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advantages of a pre-amp?

Discussion in 'Amps and Cabs [BG]' started by dfreeman, Dec 11, 2002.

  1. I'm a little confused about pre-amps right now. I see outboard preamps like the aguilar DB 924, rackmounted ones, with and without effects, onboard ones, and ones built into an amp. The pre-amp built into my SWR just has a gain control and aural enhancer. I see these other ones that seem to have a million different things on them, and I don't know what the hell they do. I know basiclly what a preamp does, but I want to know what a seperate preamp can do for me. Is it just a matter of more tonal control, and maybe some effects? Can they really make a setup sound so much better? explain.
  2. Munjibunga

    Munjibunga Total Hyper-Elite Member Gold Supporting Member

    May 6, 2000
    San Diego (when not at Groom Lake)
    Independent Contractor to Bass San Diego
    As you recognize, pre-amps come in many forms, and are made for many applications. When you buy a full-power bass amplifier, it has a built-in pre-amp that typically includes an input amplifier (controlled by the "gain" knob), some form of EQ stage, usually either graphic (sliders), semi-parametric, or "shelving", and a power amp at the output stage.

    An alternative to a self-contained unit is to use a rack-mounted preamp, like an Eden Navigator, Kern 777, Demeter or any of a myriad of others. All of the EQ, compressor and signal-routing features (for effects, etc.) are included in this unit. The output from the preamp is sent to a separate power amp before going to the speakers. This setup is really keen for high-power applications, because you can run the pre-amp signal into a power amp with 500, 1,000, 2,000 or as many watts as you desire.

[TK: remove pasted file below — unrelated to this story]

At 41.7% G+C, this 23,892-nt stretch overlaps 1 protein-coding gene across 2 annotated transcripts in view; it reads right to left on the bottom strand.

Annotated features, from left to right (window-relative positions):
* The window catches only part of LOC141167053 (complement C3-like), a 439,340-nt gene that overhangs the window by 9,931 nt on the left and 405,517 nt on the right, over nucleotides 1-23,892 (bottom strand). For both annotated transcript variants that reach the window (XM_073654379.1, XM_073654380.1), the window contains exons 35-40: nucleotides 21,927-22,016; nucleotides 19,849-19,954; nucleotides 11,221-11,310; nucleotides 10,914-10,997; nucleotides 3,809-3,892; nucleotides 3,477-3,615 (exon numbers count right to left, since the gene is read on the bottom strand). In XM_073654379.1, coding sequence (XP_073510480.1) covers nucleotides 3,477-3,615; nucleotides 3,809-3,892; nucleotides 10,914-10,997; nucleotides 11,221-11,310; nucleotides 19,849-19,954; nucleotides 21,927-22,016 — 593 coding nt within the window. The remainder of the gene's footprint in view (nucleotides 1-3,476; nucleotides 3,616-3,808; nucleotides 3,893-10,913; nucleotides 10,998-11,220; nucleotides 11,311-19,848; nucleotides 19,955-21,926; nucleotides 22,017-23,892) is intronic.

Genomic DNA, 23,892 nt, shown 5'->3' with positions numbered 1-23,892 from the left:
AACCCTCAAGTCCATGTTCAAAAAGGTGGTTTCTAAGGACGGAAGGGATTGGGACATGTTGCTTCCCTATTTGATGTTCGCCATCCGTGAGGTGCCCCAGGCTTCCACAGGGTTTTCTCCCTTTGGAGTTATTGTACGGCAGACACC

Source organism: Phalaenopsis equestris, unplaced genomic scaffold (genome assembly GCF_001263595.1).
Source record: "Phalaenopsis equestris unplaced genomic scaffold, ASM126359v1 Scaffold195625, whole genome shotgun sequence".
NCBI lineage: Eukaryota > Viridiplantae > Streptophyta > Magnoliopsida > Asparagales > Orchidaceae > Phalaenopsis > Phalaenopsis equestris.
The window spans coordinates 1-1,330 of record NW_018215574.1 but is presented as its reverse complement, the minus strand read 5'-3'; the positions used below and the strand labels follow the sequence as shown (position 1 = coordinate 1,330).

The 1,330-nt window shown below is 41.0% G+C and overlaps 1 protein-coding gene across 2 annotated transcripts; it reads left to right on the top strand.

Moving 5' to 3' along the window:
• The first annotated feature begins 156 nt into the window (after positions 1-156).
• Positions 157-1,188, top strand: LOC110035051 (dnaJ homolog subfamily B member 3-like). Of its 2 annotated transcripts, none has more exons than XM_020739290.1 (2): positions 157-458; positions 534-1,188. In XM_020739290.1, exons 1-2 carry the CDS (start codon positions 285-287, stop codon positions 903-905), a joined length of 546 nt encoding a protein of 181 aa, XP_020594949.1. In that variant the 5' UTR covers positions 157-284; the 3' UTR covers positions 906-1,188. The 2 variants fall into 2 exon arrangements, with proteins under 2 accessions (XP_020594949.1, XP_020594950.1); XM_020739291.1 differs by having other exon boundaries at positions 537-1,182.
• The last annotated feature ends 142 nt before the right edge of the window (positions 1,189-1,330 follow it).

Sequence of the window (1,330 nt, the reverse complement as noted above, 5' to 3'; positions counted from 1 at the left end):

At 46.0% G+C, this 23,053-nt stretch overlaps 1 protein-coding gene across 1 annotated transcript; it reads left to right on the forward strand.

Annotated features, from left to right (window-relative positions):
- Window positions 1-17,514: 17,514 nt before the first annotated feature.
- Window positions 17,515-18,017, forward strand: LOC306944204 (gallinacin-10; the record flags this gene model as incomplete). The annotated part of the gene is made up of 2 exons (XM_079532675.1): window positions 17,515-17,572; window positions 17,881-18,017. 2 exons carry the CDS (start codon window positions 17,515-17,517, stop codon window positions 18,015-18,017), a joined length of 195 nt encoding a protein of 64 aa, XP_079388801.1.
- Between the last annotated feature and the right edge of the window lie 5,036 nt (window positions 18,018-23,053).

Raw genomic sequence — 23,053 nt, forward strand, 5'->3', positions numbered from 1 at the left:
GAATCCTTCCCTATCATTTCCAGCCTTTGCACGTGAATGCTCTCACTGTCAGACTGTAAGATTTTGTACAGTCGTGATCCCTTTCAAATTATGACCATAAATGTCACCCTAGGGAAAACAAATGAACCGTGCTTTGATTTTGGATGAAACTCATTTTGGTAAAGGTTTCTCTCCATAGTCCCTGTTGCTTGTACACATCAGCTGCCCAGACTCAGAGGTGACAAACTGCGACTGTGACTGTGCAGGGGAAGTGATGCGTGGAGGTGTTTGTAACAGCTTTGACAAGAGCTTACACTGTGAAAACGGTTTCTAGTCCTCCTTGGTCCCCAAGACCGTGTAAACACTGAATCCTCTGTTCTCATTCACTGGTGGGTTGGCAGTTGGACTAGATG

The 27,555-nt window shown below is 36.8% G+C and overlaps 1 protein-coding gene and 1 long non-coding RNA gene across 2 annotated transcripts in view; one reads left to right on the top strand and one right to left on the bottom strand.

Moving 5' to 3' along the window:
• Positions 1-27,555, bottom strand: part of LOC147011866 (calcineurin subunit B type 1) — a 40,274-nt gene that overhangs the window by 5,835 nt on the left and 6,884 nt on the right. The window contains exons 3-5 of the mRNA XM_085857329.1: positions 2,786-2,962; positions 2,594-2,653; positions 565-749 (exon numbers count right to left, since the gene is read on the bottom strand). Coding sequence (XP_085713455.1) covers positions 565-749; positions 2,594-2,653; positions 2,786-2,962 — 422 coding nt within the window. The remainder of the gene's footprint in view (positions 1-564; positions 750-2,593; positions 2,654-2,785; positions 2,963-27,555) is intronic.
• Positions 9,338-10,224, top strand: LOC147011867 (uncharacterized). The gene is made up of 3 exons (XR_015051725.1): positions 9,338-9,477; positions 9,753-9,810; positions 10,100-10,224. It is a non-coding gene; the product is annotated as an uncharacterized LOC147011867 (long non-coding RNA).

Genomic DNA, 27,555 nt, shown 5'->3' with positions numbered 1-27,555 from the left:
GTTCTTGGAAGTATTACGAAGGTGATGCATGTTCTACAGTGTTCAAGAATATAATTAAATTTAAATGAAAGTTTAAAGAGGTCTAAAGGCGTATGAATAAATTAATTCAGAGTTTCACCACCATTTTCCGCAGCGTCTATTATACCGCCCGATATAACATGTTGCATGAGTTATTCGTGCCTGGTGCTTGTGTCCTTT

Then you have your little doohickeys like the SansAmp Bass Driver DI, MXR M-80, Yamaha NE-1 and a bunch of others made (or at least marketed) by the likes of Fodera, Sadowsky, Raven Labs, and Aguilar. These are most useful for tone shaping, and bolstering deficiencies in an amplifier's frequency output. I like to plug my SABDDI in front of the input to my SWR Workingman's 12 to add some much-needed bottom end. Works bitchen.

    Finally, the on-board pre-amps. These are installed right in the bass and usually are powered by one or two 9-volt batteries. These give more control over your tone right at the bass. The output, however, is most likely to go into the pre-amp of your amplifier, so it doesn't take the place of your stage pre-amp.

    However, some pre-amps are good for running direct from the bass to the board. I've used the SABDDI for this, and it worked bitchen. Something like an Avalon U5 or VT-737 would work great for this, too.

    Bottom line, if you get a decent amplifier head, the pre-amp will be of sufficient quality to provide you with a lifetime of great tone. If you're a bit underpowered, or your speakers are lacking, you can add life with a small external pre-amp. An on-board (in the bass) pre-amp probably won't help a weak amp that much.

    Clear as mud, right?
  3. amper


    Dec 4, 2002
    Well, the primary duty of any amplifier is to make something louder, right? So in the interests of simplicity, we'll dispense with the power amplifer side of things, since the power amplifier, all other things being equal, is just supposed to make you sound louder in a linear fashion.